Blog Short #97: Are you the same person in all situations?
Welcome to Monday Blog Shorts – ideas to make even Monday a good day! Every Monday, I share a short article with you about a strategy you can use, new facts or info that informs you, or a new idea that inspires you. My wish is to give you something to think about in the week ahead. Let’s dig in!
Photo by YinYang, Courtesy of iStock Photo
One of my family members asked me recently if adults ever leave high school. I laughed because I knew what she was saying. She was lamenting that people still develop cliques at work, gossip about each other, and create unspoken rules you’re supposed to live up to if you want to fit in.
We’re social beings, and the need to fit in or belong is a biological imperative. In tribal days, if you didn’t acclimate to the rules of the tribe, you might not survive. Needs for food, protection, and shelter depended on your membership, participation, and acceptance of the ways of your tribe.
In some regard, we’re not all that different today. The difference is we have a lot more independence and choice in how we participate in the tribe, and we can fend for ourselves to a large degree as long as civilization remains steady in the background.
On a social level, however, we’re still quite tribal. And we have all sorts of tribes; family, friends, work groups, religious groups, political affiliations, and other interest groups. Because of that, we’re susceptible to a desire to fit in and have a need to belong.
One of the debates in psychology is about something called “personality consistency,” which is about how you show up in your various tribes. The question is,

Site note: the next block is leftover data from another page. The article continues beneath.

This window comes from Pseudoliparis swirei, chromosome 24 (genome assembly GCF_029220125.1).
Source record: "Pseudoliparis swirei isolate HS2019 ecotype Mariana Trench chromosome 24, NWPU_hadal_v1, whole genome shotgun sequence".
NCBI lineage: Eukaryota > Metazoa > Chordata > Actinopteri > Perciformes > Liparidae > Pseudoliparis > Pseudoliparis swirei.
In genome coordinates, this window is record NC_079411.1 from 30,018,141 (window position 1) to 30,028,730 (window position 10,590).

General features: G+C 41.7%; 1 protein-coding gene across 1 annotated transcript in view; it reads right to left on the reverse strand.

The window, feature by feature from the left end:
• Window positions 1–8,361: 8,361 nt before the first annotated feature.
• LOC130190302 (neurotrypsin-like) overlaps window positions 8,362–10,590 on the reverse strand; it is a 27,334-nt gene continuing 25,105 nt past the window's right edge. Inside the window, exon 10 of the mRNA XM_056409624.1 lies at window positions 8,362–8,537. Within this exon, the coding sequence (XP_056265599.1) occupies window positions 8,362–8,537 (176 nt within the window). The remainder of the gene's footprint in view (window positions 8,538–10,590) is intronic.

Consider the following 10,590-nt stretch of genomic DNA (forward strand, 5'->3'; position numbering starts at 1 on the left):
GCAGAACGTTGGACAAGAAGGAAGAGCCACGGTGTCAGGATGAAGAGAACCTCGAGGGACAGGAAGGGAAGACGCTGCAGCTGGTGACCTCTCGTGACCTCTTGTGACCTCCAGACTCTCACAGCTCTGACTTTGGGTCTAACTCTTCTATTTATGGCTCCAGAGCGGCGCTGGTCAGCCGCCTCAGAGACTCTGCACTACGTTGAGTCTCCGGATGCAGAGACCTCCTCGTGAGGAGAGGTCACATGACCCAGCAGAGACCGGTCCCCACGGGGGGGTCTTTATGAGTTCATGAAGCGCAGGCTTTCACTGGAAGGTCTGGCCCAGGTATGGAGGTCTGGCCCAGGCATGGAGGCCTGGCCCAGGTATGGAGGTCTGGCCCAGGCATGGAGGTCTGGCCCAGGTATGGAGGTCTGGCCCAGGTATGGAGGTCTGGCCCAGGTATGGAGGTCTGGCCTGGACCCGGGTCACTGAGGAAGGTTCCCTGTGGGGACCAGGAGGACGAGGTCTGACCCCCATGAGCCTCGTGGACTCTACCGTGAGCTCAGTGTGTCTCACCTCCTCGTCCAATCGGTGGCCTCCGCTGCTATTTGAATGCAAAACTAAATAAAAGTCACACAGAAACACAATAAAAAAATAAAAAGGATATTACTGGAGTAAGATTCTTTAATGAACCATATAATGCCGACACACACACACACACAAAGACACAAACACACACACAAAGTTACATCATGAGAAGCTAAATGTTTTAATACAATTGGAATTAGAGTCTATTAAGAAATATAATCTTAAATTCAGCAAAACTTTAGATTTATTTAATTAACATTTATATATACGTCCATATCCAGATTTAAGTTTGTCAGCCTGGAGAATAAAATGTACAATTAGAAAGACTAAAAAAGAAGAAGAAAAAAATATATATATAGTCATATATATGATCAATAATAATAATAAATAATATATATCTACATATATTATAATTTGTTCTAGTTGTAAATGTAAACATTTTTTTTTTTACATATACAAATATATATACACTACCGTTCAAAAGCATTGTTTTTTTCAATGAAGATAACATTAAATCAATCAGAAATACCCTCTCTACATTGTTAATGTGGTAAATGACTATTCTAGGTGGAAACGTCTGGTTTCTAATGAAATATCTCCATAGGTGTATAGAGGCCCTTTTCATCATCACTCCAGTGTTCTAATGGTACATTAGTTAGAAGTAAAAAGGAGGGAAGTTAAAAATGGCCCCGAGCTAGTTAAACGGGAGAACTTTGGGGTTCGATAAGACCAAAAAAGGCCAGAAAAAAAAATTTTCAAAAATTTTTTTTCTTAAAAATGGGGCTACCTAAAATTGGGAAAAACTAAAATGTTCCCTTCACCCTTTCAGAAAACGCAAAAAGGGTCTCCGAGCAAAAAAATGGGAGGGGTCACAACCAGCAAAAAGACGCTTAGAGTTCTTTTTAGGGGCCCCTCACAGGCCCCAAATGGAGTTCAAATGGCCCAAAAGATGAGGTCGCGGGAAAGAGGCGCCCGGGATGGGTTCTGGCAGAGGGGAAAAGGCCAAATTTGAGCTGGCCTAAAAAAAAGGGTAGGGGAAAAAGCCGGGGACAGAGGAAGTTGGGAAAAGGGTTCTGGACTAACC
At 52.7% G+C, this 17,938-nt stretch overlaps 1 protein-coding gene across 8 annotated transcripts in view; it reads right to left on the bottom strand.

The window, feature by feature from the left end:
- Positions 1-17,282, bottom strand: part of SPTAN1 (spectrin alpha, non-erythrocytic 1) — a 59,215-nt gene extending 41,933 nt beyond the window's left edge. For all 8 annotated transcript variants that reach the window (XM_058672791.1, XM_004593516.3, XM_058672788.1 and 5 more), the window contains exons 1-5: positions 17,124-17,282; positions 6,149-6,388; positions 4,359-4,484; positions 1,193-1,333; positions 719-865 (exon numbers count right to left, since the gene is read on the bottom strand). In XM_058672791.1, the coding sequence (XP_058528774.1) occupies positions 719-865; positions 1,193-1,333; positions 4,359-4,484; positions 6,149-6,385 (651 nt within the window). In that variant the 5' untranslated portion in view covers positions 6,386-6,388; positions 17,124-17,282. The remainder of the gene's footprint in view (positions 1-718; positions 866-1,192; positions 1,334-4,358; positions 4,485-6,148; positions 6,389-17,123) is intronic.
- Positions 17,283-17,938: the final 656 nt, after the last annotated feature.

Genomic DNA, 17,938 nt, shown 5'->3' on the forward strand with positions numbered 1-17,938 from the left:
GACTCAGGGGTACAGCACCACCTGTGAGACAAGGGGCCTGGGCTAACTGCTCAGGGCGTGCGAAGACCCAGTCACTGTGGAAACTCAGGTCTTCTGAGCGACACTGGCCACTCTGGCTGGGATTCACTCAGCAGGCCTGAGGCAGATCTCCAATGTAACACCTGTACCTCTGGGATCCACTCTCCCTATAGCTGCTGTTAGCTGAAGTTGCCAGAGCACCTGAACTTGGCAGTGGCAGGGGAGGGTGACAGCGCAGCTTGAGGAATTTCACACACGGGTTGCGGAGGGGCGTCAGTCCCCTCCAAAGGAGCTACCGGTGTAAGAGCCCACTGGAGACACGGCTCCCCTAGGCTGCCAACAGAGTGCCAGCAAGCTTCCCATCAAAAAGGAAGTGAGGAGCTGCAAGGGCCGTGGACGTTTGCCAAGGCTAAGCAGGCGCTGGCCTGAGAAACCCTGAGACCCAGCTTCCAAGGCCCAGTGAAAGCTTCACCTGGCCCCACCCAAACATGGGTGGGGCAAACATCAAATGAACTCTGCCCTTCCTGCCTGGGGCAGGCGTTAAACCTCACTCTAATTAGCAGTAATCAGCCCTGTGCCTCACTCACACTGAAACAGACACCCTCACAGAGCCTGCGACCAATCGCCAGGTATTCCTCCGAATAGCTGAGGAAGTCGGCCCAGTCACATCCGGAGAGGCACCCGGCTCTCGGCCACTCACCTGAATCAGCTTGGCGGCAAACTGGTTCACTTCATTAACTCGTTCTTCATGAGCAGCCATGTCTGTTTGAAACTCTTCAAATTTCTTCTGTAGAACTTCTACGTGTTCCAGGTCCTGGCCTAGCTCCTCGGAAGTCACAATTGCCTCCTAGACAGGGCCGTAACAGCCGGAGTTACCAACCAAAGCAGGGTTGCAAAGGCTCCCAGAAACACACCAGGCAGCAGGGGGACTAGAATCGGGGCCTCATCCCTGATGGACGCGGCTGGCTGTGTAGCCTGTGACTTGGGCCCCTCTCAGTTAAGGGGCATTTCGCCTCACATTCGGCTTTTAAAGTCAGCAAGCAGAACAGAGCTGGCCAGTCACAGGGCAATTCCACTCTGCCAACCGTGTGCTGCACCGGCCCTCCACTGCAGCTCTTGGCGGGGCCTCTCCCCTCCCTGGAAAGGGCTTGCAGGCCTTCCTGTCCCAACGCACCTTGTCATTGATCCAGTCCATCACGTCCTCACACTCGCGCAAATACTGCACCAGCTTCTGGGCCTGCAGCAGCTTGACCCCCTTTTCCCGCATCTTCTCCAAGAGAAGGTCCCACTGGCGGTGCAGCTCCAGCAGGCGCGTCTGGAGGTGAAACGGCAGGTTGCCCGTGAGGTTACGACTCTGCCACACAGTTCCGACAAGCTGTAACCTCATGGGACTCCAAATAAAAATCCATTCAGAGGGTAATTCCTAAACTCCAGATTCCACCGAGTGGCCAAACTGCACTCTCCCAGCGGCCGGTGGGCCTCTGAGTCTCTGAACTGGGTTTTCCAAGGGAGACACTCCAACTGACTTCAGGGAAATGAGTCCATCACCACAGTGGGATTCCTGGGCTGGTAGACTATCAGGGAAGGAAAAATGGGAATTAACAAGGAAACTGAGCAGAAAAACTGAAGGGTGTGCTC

Are you the same person across your group memberships? And if not, how do you change and to what extent when you participate in your different group settings?
The answer, according to research, is mixed. You change in some ways and don’t in others. Let’s go through which is which and under what circumstances you can alter yourself without sacrificing who you are.
Personality versus Authentic Self
Let’s start with defining these two aspects of ourselves.
Psychology defines personality as “a characteristic way of thinking, feeling, and behaving.” It’s concerned more with traits. But really, it’s more than that. It includes your psychological traits and temperament styles.
For example, if you’ve ever taken the Myers-Briggs Personality Test or the Enneagram, you got a description of your personality traits and tendencies.
The Myers-Briggs focuses on traits like introversion versus extroversion, thinking versus feeling, big picture versus detail orientation, and judging versus perceiving.
The Enneagram places you into personality typologies like helper, achiever, loyalist, challenger, perfectionist, peacemaker, etc.
These personality descriptions paint a picture of how you present yourself and the roles you favor that show up in your thinking, feeling, and behavior patterns. They’re part of how someone who knows you might describe you.
Authenticity (or your authentic self) reflects your values and the principles you live by.
Authenticity extends beyond personality traits. It provides meaning in your life and spells out the guidelines for what you will and won’t do and the yardstick for evaluating your behavior.
So how does all this affect how you present yourself in different settings? In other words, how strictly do you present the same person in each situation?
Sometimes people worry that they present themselves differently in different settings. However, it’s natural to do that. Think of it this way:
There’s you at home, at work, with your best friends, in new situations, at the gym, and so on.
You have different roles in your life, and how you present yourself in each one alters according to the expectations of the part you’re playing. It makes sense.
You may present your professional self at work and focus more on your competencies and problem-solving skills in fulfilling your job requirements. Your basic personality is intact, but you may not reveal personal parts of yourself that aren’t relevant to your job role.
You reveal the more vulnerable parts of yourself at home to your partner and family.